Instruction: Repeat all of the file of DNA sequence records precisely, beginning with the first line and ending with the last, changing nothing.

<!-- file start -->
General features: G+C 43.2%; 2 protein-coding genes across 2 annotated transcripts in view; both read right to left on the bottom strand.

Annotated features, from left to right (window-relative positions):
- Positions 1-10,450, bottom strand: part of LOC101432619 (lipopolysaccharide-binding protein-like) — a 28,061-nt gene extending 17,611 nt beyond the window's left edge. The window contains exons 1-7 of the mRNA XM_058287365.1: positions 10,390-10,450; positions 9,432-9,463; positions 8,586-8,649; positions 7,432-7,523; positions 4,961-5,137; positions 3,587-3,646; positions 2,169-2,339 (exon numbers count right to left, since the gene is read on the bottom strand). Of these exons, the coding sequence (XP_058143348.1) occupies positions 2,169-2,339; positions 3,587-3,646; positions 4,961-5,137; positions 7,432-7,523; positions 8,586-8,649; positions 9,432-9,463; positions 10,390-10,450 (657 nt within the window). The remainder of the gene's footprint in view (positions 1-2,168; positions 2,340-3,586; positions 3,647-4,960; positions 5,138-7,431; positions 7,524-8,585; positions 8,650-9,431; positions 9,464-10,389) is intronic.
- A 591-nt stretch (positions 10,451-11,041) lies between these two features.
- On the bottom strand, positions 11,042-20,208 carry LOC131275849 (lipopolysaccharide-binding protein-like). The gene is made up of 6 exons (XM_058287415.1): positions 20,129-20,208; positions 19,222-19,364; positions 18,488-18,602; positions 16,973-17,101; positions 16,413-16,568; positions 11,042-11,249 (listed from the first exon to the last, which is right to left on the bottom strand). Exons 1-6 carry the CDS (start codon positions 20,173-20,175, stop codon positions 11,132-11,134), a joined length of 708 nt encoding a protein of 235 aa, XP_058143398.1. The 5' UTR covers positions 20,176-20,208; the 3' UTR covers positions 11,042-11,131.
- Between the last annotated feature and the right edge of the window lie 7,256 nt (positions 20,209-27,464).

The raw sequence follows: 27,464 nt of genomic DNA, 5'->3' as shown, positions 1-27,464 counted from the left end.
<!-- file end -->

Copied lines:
General features: G+C 43.2%; 2 protein-coding genes across 2 annotated transcripts in view; both read right to left on the bottom strand.

Annotated features, from left to right (window-relative positions):
- Positions 1-10,450, bottom strand: part of LOC101432619 (lipopolysaccharide-binding protein-like) — a 28,061-nt gene extending 17,611 nt beyond the window's left edge. The window contains exons 1-7 of the mRNA XM_058287365.1: positions 10,390-10,450; positions 9,432-9,463; positions 8,586-8,649; positions 7,432-7,523; positions 4,961-5,137; positions 3,587-3,646; positions 2,169-2,339 (exon numbers count right to left, since the gene is read on the bottom strand). Of these exons, the coding sequence (XP_058143348.1) occupies positions 2,169-2,339; positions 3,587-3,646; positions 4,961-5,137; positions 7,432-7,523; positions 8,586-8,649; positions 9,432-9,463; positions 10,390-10,450 (657 nt within the window). The remainder of the gene's footprint in view (positions 1-2,168; positions 2,340-3,586; positions 3,647-4,960; positions 5,138-7,431; positions 7,524-8,585; positions 8,650-9,431; positions 9,464-10,389) is intronic.
- A 591-nt stretch (positions 10,451-11,041) lies between these two features.
- On the bottom strand, positions 11,042-20,208 carry LOC131275849 (lipopolysaccharide-binding protein-like). The gene is made up of 6 exons (XM_058287415.1): positions 20,129-20,208; positions 19,222-19,364; positions 18,488-18,602; positions 16,973-17,101; positions 16,413-16,568; positions 11,042-11,249 (listed from the first exon to the last, which is right to left on the bottom strand). Exons 1-6 carry the CDS (start codon positions 20,173-20,175, stop codon positions 11,132-11,134), a joined length of 708 nt encoding a protein of 235 aa, XP_058143398.1. The 5' UTR covers positions 20,176-20,208; the 3' UTR covers positions 11,042-11,131.
- Between the last annotated feature and the right edge of the window lie 7,256 nt (positions 20,209-27,464).

The raw sequence follows: 27,464 nt of genomic DNA, 5'->3' as shown, positions 1-27,464 counted from the left end.